SACRAMENTO, Calif. (KTXL) — As California debates on the closure of its final operating nuclear power plant it brings back thoughts to Sacramento’s decommissioned nuclear power plant, Rancho Seco.
A little under 40 miles from Downtown Sacramento stand two 425 feet tall cooling towers that display the region’s attempt at bringing the Central Valley into the nuclear age.
In 1974, the 913 megawatt Rancho Seco Nuclear Generation Station in Herald went online under the operations of the Sacramento Municipal Utilities District (SMUD).
However, the power supplier’s dreams of a nuclear future would meet mounting costs, reliability issues and worldwide nuclear issues that would create public unease.
In a June 2019 Sacramento Bee article, former California State Treasurer Phil Angelides recounted the days of the power station and its demise.
“The plant was an enormous liability for Sacramento,” Angelides told the Sacramento Bee. “It was first generation plant technology, it just didn’t function.”
The fact of the station being a first-generation plant would cause great concern as a very similar nuclear station on Three Mile Island near Harrisburg Pennsylvania would have a partial meltdown in 1979.
On Dec. 6 1985, operators of Rancho Seco lost control during an “overcooling” that caused an automatic shut-down, keeping the plant closed for more than a year, according to the United States Nuclear Regulatory Commission (NRC).
This was not the first this had occurred, according to the NRC, as on Jan. 5, 1979 a personnel error caused an issue with the instrumentation and control systems power supplies.
The 1986 devastation of Chernobyl in Ukraine increased Sacramento’s mistrust of nuclear power as they could see the same happening at Rancho Seco.
Protests had already occurred at the gates of the power plant following the partial meltdown at Three Mile Island, but things escalated as the cost of the station’s operations kept growing.
According to a June 1988 article from the Los Angeles Times the plant had closed for “twice as much time as similar plants and it (had) delivered but 38% of the power it was designed to generate.”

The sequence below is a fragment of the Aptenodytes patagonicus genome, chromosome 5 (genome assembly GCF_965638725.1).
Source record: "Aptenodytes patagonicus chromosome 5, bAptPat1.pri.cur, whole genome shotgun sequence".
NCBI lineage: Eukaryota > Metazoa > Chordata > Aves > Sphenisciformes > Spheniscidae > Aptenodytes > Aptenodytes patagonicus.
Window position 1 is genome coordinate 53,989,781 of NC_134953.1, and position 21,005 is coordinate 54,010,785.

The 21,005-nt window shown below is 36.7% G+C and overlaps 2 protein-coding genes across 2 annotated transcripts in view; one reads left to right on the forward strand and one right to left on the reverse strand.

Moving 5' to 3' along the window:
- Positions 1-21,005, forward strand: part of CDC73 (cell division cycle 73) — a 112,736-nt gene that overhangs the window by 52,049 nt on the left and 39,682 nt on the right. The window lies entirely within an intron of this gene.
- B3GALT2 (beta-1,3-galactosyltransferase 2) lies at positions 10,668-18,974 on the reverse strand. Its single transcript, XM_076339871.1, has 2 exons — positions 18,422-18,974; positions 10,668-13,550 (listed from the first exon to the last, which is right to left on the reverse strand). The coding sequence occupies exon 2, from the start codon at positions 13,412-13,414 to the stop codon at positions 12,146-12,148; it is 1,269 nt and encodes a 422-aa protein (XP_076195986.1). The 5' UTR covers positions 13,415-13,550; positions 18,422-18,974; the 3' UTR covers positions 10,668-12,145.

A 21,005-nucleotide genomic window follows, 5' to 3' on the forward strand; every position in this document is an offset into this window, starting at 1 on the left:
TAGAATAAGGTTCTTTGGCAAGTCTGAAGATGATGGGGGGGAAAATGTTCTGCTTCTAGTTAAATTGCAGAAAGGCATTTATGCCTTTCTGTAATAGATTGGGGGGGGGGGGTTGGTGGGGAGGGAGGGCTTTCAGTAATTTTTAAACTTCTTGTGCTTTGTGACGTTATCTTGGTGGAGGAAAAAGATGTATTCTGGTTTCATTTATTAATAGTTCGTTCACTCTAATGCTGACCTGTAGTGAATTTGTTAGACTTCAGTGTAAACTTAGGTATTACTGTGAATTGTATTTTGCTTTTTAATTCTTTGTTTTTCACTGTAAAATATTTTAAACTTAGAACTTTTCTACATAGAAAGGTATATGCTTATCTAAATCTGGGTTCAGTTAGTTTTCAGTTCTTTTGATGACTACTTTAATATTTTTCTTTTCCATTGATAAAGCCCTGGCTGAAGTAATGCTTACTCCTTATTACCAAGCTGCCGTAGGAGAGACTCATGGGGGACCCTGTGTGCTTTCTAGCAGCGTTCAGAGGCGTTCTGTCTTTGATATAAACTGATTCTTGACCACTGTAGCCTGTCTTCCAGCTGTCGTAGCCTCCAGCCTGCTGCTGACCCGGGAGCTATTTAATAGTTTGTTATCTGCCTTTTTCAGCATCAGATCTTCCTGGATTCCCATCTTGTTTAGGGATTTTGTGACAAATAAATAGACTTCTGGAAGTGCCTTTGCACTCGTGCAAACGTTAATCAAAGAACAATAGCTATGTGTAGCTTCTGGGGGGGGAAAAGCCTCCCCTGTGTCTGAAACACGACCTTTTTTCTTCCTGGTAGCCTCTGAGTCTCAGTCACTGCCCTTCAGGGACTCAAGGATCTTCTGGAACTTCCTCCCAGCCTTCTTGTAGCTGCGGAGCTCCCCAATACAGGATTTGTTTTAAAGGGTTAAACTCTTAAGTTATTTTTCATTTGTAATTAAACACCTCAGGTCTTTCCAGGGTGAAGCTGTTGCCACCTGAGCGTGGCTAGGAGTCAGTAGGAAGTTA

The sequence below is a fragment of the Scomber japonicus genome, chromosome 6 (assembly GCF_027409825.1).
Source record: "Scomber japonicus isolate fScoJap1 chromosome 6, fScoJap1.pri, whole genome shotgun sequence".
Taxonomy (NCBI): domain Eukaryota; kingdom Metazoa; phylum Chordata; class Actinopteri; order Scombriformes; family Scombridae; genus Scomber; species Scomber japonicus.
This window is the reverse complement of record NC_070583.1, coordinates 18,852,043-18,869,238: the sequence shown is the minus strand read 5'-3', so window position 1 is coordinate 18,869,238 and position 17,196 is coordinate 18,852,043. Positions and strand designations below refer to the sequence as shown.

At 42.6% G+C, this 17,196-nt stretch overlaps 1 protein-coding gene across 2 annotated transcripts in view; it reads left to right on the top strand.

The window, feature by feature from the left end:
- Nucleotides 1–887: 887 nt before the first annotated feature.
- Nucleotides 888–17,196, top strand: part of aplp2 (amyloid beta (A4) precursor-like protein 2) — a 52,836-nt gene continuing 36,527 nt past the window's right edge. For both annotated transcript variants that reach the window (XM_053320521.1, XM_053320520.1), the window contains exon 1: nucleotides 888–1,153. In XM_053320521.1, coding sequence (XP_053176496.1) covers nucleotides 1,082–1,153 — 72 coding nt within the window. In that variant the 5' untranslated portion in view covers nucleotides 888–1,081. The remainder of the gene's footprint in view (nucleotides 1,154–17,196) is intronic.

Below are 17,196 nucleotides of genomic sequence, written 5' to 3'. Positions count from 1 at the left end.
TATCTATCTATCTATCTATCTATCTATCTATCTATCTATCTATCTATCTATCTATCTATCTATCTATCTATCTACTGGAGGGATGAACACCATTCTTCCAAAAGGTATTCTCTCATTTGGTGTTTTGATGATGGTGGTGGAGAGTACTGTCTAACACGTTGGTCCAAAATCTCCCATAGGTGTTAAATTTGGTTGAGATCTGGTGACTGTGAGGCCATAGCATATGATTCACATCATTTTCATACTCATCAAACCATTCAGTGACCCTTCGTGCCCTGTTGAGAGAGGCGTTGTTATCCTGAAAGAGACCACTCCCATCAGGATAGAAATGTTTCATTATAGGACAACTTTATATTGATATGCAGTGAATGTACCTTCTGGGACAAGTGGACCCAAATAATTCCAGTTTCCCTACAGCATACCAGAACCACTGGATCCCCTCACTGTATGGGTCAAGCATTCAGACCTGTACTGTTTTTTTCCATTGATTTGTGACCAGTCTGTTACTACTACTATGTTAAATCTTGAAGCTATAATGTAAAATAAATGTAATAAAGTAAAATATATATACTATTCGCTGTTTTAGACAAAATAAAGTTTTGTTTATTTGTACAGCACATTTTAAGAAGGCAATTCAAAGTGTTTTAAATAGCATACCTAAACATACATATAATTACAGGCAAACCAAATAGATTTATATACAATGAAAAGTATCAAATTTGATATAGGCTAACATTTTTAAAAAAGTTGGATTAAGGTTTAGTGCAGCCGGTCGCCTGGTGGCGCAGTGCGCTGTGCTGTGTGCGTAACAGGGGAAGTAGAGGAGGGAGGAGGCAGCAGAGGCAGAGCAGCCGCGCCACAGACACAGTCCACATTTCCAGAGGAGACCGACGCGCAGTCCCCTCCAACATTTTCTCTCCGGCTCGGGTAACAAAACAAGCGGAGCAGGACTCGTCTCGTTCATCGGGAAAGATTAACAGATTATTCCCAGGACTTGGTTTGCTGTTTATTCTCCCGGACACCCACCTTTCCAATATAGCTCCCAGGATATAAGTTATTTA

In 1988 a citizen-initiated measure was placed on the ballot to shut down Rancho Seco.
Measure B gave voters the option shut down the nuclear plant for good with no chance of having it operate as a nuclear power plant again without voter approval.
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The measure failed and SMUD asked for one more year to get things at the plant moving in the right direction, but then in 1989 Measure K went to the ballot.
According to a UC Davis article Measure K asked voters “Shall the proposed SMUD ordinance providing that SMUD may continue to operate Rancho Seco be adopted?”
With 53% of voters saying “no” to the measure Rancho Seco went offline on June 7, 1989 and Sacramento become the first constituency in the world to vote for the closure of a nuclear power plant.
With the plant closed now SMUD had to figure out how to decommission the plant and what to do with the 493 spent nuclear fuel rods in their reactor.
While most of the contaminated material was taken to a facility in Utah, the fuel rods remained at the facility in SMUD’s aboveground Independent Spent Fuel Storage Installation.
Since 1998 SMUD has been in legal battles with the Department of Energy’s (DOE) about the disposal of the fuel rods.
According to Federal Claims court records from 2005, SMUD believes that the DOE broke the 1982 Nuclear Waste Policy Act and Standard Contract that requires the removal of spent nuclear fuel by the federal government.
On May 25, 1994, SMUD was informed by the DOE that they would not be able to remove the fuel rods until 2021 at the earliest, according to court records. The DOE claimed that the lack of a federal disposal location kept them from collecting the spent fuel rods.
On August 14, 2014, court records show that SMUD was awarded $53,139,863 for costs incurred at the Rancho Seco plant between Jan. 1, 1992 and Dec. 31, 2003.
In 2020, SMUD filed a license renewal with the NRC to keep the fuel rods at Rancho Seco for an additional 40 years.
Today the Rancho Seco Recreational Park along with a multi-acre solar farm sit in the shadows of the two massive cooling towers of the former nuclear plant.